US, WASHINGTON (ORDO NEWS) — Analysis of satellite data revealed a significant mass loss by the glaciers of Greenland in the summer of 2019. In just two abnormally warm summer months, Greenland lost 600 billion tons of ice, which, according to scientists, caused the rise in sea level by 2.2 millimeters. The results are published in the journal Geophysical Research Letters.
A study by American scientists from the University of California, Irvine and the NASA Jet Propulsion Laboratory, conducted in collaboration with colleagues from the University of Utrecht in the Netherlands, was based on data from the GRACE satellite mission and its continuation GRACE-FO, a joint NASA-German aeronautics and gravity field study project Earth and its temporal variations associated, in particular, with climate change processes.
GRACE monthly gravity anomaly maps are 1000 times more accurate than previous maps, which greatly improves the accuracy of many methods used by oceanographers, hydrologists, glaciologists, geologists and other scientists to study climate-related phenomena. GRACE measurements made it possible to detect with great accuracy changes in the distribution of water throughout the planet. GRACE data are critical to determining the cause of sea level rise, whether it is the result of adding a mass of water to the ocean – for example, due to melting glaciers – or due to thermal expansion of water due to warming, or due to changes in salinity.
In the Arctic region, 2019 was the hottest year in the history of observations, and analysis of satellite data revealed an amazing mass loss by the glaciers of Greenland. In the two summer months of last year, they lost 600 billion tons. For comparison, from 2002 to 2018, the average summer ice loss was an average of 268 billion tons.
To make it clear what volumes we are talking about, the authors cite the fact that, for example, the densely populated Los Angeles County, which has more than 10 million people, consumes 1 billion tons of fresh water per year. That is, that fresh water that dissolved in the ocean in just two months would be enough for a 10-million megalopolis for 600 years.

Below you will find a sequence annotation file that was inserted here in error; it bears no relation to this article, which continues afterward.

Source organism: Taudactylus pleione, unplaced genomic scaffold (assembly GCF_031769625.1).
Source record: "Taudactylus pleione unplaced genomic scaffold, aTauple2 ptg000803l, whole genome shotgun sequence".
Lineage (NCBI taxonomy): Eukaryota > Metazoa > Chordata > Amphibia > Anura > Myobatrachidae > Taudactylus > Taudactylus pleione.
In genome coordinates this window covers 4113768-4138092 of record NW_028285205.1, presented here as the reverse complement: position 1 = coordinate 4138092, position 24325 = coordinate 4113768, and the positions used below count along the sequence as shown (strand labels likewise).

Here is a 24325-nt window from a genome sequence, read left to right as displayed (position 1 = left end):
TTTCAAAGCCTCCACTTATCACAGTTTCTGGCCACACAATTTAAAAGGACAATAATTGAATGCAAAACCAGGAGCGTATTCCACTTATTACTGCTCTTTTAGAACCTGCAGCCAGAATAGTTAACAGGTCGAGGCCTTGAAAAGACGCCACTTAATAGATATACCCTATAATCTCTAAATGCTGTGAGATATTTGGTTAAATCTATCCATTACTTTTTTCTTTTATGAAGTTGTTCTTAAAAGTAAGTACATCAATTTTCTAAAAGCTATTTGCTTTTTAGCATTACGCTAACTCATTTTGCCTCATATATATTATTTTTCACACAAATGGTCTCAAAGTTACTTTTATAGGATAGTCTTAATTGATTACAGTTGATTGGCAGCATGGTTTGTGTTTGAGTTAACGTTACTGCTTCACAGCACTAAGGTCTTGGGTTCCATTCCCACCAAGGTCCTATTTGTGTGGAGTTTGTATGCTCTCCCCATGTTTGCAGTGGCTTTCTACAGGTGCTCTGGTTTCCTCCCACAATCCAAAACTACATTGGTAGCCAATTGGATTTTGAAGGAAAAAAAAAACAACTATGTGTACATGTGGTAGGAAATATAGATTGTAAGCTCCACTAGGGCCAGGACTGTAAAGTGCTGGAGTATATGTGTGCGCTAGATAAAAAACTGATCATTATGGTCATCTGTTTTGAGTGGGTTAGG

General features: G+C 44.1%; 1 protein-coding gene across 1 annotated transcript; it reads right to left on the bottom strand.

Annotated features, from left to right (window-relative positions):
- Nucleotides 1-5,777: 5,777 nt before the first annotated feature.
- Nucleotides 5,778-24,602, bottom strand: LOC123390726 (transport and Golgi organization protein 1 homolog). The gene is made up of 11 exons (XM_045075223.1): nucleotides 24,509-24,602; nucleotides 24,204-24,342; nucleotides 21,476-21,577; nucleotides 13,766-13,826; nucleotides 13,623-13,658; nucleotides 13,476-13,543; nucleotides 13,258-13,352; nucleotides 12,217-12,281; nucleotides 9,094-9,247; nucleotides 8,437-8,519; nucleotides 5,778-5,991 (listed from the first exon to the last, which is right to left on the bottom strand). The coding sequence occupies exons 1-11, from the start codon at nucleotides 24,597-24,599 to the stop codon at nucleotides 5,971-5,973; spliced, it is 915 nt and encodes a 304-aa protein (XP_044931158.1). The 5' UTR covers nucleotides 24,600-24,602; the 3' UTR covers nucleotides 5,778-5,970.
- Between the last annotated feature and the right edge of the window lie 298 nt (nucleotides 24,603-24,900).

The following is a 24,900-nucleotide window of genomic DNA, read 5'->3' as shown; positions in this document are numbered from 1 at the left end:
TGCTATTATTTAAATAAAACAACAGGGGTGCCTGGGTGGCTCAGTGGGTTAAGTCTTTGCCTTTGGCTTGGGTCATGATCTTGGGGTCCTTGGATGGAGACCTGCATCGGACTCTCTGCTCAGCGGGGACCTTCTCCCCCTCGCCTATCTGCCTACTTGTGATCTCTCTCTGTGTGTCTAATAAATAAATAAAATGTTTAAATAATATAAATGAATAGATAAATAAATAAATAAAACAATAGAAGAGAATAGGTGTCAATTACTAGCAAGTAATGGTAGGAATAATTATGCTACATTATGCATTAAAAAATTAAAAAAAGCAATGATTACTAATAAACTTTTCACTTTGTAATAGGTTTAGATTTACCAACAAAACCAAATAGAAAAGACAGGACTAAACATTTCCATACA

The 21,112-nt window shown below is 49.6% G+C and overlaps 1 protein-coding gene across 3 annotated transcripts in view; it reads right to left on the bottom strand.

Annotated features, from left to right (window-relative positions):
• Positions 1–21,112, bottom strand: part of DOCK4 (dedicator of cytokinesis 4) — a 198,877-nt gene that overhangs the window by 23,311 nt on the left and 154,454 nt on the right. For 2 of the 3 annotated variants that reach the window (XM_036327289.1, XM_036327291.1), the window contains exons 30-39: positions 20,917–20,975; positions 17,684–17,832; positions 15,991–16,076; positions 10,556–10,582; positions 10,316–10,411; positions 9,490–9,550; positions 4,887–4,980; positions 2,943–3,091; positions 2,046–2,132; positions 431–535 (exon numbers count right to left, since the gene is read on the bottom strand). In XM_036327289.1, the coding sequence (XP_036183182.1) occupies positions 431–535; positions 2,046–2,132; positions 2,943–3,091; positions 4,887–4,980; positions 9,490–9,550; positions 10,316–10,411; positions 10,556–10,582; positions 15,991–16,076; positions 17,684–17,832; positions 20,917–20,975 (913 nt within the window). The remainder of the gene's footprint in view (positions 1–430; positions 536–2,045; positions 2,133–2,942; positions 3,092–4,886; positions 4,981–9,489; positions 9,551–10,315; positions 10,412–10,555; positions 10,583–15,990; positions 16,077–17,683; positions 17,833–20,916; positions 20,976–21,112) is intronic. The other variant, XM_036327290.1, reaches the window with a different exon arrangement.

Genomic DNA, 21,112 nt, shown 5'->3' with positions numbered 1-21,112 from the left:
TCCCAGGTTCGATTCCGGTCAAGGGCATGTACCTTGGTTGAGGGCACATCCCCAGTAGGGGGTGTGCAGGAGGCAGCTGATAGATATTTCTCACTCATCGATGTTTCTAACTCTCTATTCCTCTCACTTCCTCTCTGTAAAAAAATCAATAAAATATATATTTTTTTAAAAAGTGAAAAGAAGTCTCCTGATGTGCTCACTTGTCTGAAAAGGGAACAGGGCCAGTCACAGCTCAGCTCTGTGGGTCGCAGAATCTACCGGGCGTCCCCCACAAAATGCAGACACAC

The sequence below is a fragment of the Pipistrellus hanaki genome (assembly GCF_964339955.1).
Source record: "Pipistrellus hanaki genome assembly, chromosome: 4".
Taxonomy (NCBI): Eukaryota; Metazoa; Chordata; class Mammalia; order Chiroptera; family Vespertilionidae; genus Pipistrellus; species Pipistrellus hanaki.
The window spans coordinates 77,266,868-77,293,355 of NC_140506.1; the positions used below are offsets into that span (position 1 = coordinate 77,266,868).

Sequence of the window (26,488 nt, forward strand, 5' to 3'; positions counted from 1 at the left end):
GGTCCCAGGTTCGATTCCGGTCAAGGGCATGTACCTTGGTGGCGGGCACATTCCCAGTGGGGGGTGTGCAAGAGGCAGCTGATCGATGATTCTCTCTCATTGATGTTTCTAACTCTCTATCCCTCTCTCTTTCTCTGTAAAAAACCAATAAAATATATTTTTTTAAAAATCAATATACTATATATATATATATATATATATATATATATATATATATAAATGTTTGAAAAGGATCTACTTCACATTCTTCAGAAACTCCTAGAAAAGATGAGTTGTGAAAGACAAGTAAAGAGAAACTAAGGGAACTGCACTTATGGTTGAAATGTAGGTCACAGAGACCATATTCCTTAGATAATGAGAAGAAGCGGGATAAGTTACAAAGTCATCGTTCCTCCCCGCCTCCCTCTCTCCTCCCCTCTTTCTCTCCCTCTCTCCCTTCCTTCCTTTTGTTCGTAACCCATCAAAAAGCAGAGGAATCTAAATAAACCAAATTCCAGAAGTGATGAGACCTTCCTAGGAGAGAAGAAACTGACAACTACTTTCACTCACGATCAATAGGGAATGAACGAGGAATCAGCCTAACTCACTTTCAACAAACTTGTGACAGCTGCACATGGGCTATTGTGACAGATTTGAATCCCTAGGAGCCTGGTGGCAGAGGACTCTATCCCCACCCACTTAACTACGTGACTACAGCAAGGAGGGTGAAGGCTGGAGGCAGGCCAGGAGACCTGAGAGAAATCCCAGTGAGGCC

Due to global warming, glaciers are melting around the world. As the ice reflecting sunlight recedes, the dark surfaces exposed beneath it absorb even more heat, causing further acceleration of melting. This feedback loop is very worrying for scientists. In addition, unlike sea ice retreat, the loss of ground glaciers directly causes sea level rise, endangering coastal cities and towns around the world.
“We knew that last summer in Greenland it was especially warm, all parts of the ice sheet were melting, but the numbers we got are really huge,” the words of the lead author of the study, Isabella Velicogna, professor of science about Land of the University of California, Irvine.
Scientists said that last year the ice of Greenland melted seven times faster than it was in the 1990s, which forced them to re-evaluate the risks of global sea level rise. According to the authors, by the end of this century, 400 million people will be exposed to flood risk every year.
The results of the study also showed that high mass losses are observed for the glaciers of Antarctica. Of course, this primarily applies to Western Antarctica. For example, during the period from 2002 to 2019, mass losses in the Gulf of the Amundsen Sea and on the Antarctic Peninsula amounted to 2130 and 560 million tons, respectively.
There are places in the east of the icy continent where there is a loss of ice, but in general in East Antarctica there is still compensated accumulation. So, on Wilkes Land from 2002 to 2019, the mass of glaciers decreased by 370 million tons, and on Queen Maud Land for the period from 2009 to 2019, it increased by 980 million tons.
“In Antarctica, massive losses in the west do not stop, which is very bad news for sea level rise,” Velikonja says. “But we also note massive growth in the Atlantic sector of East Antarctica, caused by increased snowfall, which helps mitigate the enormous increase in mass loss which we have observed over the past two decades in other parts of the continent.”
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